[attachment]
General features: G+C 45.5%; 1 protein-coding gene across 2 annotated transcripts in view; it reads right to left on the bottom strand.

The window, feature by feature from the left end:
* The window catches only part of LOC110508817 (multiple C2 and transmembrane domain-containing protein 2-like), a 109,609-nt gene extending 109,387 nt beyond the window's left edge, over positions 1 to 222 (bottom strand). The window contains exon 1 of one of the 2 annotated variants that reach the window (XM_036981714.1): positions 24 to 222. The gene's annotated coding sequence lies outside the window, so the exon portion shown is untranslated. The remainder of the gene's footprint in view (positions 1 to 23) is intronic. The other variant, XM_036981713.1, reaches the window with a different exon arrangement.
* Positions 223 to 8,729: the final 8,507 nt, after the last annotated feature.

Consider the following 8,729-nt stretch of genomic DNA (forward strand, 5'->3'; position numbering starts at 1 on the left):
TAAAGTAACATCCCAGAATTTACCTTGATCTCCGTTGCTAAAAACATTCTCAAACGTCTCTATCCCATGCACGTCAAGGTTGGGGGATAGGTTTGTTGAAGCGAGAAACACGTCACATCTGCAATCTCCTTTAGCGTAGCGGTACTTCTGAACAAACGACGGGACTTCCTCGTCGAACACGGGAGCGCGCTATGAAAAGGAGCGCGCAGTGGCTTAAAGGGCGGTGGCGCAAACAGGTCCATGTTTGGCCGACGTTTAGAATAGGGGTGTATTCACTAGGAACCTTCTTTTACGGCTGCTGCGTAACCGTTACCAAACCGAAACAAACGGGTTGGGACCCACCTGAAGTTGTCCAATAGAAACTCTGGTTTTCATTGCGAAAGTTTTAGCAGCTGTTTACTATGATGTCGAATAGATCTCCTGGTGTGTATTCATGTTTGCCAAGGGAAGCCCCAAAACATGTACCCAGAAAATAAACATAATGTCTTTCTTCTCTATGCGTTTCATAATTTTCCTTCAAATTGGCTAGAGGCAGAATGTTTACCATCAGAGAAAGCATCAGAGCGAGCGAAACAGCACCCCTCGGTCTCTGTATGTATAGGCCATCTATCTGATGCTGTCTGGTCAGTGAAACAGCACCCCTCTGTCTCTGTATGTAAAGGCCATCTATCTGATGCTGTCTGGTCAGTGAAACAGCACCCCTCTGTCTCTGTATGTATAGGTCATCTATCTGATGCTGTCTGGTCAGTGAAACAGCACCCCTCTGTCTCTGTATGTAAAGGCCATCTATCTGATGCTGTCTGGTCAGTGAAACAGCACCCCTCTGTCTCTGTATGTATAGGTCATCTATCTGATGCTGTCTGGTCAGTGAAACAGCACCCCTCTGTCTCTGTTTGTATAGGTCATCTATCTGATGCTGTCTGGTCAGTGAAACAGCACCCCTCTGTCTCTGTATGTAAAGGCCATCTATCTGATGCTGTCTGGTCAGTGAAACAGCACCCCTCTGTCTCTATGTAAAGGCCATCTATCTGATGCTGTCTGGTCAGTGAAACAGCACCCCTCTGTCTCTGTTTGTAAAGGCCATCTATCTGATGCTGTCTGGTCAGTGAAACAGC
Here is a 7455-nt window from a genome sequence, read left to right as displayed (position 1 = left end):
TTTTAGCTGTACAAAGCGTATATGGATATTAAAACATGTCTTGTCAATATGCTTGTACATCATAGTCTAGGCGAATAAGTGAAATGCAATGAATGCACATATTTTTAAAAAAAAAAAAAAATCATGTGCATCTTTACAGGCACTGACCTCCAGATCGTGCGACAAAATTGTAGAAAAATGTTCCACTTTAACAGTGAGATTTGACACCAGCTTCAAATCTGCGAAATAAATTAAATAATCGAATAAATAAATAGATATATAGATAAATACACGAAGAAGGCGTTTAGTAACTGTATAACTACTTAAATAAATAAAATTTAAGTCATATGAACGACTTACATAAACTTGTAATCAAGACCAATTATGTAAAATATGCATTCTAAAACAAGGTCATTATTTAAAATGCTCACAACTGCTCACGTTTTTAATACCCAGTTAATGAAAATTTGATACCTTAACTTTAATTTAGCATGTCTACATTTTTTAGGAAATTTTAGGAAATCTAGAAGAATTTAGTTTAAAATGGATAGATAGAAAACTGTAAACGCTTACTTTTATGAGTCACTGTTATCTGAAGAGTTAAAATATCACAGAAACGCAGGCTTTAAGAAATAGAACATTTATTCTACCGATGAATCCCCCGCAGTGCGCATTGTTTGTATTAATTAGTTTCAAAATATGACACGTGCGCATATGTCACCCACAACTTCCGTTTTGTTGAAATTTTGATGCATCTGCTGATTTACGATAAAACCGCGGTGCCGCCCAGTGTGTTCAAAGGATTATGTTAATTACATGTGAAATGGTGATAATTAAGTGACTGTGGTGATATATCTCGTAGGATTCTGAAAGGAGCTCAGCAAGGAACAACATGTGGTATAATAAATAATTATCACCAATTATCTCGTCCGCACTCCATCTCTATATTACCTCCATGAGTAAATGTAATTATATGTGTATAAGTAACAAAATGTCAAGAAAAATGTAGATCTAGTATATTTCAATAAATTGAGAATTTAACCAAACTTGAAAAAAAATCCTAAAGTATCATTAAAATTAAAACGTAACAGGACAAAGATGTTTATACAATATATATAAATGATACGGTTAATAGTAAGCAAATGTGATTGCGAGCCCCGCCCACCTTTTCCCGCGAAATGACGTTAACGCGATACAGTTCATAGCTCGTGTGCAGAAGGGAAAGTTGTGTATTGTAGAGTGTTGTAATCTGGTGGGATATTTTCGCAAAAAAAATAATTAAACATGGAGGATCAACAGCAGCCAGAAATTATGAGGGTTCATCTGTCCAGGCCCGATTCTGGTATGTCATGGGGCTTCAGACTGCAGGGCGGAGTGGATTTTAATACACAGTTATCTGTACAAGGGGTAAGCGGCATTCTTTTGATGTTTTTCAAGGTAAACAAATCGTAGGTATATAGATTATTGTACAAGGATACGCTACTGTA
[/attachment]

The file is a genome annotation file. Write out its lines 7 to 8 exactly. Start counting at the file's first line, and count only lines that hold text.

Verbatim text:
Here is a 7455-nt window from a genome sequence, read left to right as displayed (position 1 = left end):
TTTTAGCTGTACAAAGCGTATATGGATATTAAAACATGTCTTGTCAATATGCTTGTACATCATAGTCTAGGCGAATAAGTGAAATGCAATGAATGCACATATTTTTAAAAAAAAAAAAAAATCATGTGCATCTTTACAGGCACTGACCTCCAGATCGTGCGACAAAATTGTAGAAAAATGTTCCACTTTAACAGTGAGATTTGACACCAGCTTCAAATCTGCGAAATAAATTAAATAATCGAATAAATAAATAGATATATAGATAAATACACGAAGAAGGCGTTTAGTAACTGTATAACTACTTAAATAAATAAAATTTAAGTCATATGAACGACTTACATAAACTTGTAATCAAGACCAATTATGTAAAATATGCATTCTAAAACAAGGTCATTATTTAAAATGCTCACAACTGCTCACGTTTTTAATACCCAGTTAATGAAAATTTGATACCTTAACTTTAATTTAGCATGTCTACATTTTTTAGGAAATTTTAGGAAATCTAGAAGAATTTAGTTTAAAATGGATAGATAGAAAACTGTAAACGCTTACTTTTATGAGTCACTGTTATCTGAAGAGTTAAAATATCACAGAAACGCAGGCTTTAAGAAATAGAACATTTATTCTACCGATGAATCCCCCGCAGTGCGCATTGTTTGTATTAATTAGTTTCAAAATATGACACGTGCGCATATGTCACCCACAACTTCCGTTTTGTTGAAATTTTGATGCATCTGCTGATTTACGATAAAACCGCGGTGCCGCCCAGTGTGTTCAAAGGATTATGTTAATTACATGTGAAATGGTGATAATTAAGTGACTGTGGTGATATATCTCGTAGGATTCTGAAAGGAGCTCAGCAAGGAACAACATGTGGTATAATAAATAATTATCACCAATTATCTCGTCCGCACTCCATCTCTATATTACCTCCATGAGTAAATGTAATTATATGTGTATAAGTAACAAAATGTCAAGAAAAATGTAGATCTAGTATATTTCAATAAATTGAGAATTTAACCAAACTTGAAAAAAAATCCTAAAGTATCATTAAAATTAAAACGTAACAGGACAAAGATGTTTATACAATATATATAAATGATACGGTTAATAGTAAGCAAATGTGATTGCGAGCCCCGCCCACCTTTTCCCGCGAAATGACGTTAACGCGATACAGTTCATAGCTCGTGTGCAGAAGGGAAAGTTGTGTATTGTAGAGTGTTGTAATCTGGTGGGATATTTTCGCAAAAAAAATAATTAAACATGGAGGATCAACAGCAGCCAGAAATTATGAGGGTTCATCTGTCCAGGCCCGATTCTGGTATGTCATGGGGCTTCAGACTGCAGGGCGGAGTGGATTTTAATACACAGTTATCTGTACAAGGGGTAAGCGGCATTCTTTTGATGTTTTTCAAGGTAAACAAATCGTAGGTATATAGATTATTGTACAAGGATACGCTACTGTA